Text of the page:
US envoy for Afghanistan Zalmay Khalilzad to hold talks in Doha where he will "press the Taliban to stop their military offensive and to negotiate a political settlement," says State Department.
The US negotiator on Afghanistan, Zalmay Khalilzad, "will press the Taliban to stop their military offensive" at talks in Doha this week, the State Department has said after the insurgents seized a series of provincial capitals.
"Ambassador Khalilzad will be in Doha to help formulate a joint international response to the rapidly deteriorating situation in Afghanistan," the department added in a statement late on Monday.
"In several planned rounds of meetings over three days, representatives from countries in the region and beyond as well as from multilateral organisations will press for a reduction of violence and ceasefire and a commitment not to recognise a government imposed by force," it said.
The Taliban have captured the key northern provincial capital of Kunduz, making it the fifth to fall under their control.— TRT World (@trtworld) August 9, 2021
Here's why Kunduz city is of strategic importance pic.twitter.com/i0qfjPoxPf
US says it's up to Afghans to defend country
Meanwhile, United States said it was up to Afghan security forces to defend the country after Taliban fighters captured a sixth provincial capital, along with border towns and trade routes.
President Joe Biden has said the US military mission in Afghanistan will end on August 31, arguing that the Afghan people must decide their own future and that he would not consign another generation of Americans to the 20-year war.
Pentagon spokesman John Kirby said the United States was deeply concerned about the fighting but that Afghan security forces had the capability to fight the insurgent group.
"These are their military forces, these are their provincial capitals, their people to defend and it's really going to come down to the leadership that they're willing to exude here at this particular moment," Kirby said.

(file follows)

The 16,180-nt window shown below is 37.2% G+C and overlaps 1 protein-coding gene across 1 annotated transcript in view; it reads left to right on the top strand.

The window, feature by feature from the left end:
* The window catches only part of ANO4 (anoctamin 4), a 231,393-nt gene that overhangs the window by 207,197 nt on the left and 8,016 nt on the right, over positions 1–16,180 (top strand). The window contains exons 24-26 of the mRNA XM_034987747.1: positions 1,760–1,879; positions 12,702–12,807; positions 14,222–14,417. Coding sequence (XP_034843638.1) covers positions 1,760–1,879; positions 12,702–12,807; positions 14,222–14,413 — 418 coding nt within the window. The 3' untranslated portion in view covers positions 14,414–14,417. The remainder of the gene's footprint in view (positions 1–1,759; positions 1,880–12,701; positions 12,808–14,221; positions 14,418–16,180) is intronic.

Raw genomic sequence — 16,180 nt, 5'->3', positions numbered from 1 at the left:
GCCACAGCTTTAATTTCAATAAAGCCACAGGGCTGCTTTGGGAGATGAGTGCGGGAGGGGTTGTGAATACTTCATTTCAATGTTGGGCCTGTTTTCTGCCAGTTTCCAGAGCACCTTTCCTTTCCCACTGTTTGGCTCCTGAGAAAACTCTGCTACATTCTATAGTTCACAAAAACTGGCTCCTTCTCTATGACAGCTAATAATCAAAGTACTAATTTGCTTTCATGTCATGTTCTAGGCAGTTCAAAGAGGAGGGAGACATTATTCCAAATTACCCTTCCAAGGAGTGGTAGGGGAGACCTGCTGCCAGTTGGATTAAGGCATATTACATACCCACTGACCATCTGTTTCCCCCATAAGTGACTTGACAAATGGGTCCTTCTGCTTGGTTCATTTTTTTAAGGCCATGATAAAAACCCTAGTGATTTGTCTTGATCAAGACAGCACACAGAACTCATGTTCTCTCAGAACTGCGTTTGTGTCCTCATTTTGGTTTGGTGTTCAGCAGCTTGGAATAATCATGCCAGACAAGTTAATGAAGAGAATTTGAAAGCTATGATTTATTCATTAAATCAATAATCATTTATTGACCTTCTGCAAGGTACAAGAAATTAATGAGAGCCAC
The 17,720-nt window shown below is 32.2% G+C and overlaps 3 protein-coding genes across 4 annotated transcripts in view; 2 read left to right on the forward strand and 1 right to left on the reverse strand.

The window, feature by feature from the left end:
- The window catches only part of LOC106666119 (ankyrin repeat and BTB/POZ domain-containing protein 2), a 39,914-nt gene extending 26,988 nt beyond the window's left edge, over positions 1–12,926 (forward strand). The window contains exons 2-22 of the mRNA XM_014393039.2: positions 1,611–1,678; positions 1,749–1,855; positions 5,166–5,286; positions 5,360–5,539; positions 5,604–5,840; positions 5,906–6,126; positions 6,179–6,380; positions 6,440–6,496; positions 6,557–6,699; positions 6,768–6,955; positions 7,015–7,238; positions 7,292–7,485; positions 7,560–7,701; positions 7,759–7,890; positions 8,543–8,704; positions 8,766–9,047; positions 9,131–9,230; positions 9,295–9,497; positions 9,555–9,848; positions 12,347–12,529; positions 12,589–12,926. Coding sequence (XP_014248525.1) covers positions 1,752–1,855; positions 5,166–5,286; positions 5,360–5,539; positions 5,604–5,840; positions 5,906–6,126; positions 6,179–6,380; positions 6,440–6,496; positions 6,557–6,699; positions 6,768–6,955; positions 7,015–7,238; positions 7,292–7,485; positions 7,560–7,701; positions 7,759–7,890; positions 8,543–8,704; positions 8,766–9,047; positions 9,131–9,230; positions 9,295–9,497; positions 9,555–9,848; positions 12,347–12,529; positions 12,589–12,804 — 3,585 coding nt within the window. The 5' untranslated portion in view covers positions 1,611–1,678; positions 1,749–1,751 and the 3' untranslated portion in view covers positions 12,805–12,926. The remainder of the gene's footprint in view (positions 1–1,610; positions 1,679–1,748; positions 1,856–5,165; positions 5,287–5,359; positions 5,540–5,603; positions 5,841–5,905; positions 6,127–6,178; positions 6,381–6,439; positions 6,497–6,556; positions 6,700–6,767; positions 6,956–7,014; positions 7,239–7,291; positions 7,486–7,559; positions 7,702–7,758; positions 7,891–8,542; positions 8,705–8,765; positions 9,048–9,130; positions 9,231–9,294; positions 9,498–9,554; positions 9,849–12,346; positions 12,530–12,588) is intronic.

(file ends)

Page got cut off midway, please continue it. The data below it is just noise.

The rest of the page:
Asked what the US military can do if the Afghan security forces are not putting up a fight, Kirby said: "Not much."
US officials, speaking on condition of anonymity, said that while the military had warned Biden earlier this year that provincial capitals would fall with a withdrawal of troops, they were still surprised at how quickly some of them were being taken by the Taliban.
The United States carried out less than a dozen strikes over the weekend as the Taliban overran the provincial capitals, in one instance simply destroying equipment.
One official said the Afghan forces did not ask for any support as Kunduz was being overtaken.
The Taliban escalates its offensive in Afghanistan after rejecting international calls for a ceasefire, capturing six provincial capitals since Friday pic.twitter.com/rsYuKTSBT2— TRT World (@trtworld) August 9, 2021
Multiple cities fall to Taliban
The Taliban, fighting after their 2001 ouster, have stepped up their campaign to defeat the government as foreign forces withdraw.
On Monday, they took Aybak, capital of the northern province of Samangan.
The insurgents took three provincial capitals over the weekend –– Zaranj in the southern province of Nimroz, Sar-i-Pul, in the northern province of the same name, and Taloqan, in northeastern Takhar province.
They had already taken the northern provincial capital of Kunduz and Lashkar Gah, capital of Helmand province.
Beleaguered Afghan army
Michael Kugelman, deputy director of the Asia programme at the Woodrow Wilson International Center for Scholars, doubted that the United States had the means to turn the tide now that it is withdrawing.
"I fear that the Taliban is just so strong and the Afghan military is so beleaguered right now, it's going to be hard to find some type of momentum changer from the US," he said.
Aaron David Miller, a veteran US policymaker now at the Carnegie Endowment for International Peace, said that air strikes cannot win the war.
"All they can do is maybe stop from outright losing one –– an unacceptable outcome that has basically been the story of US policy there for two decades," he wrote on Twitter.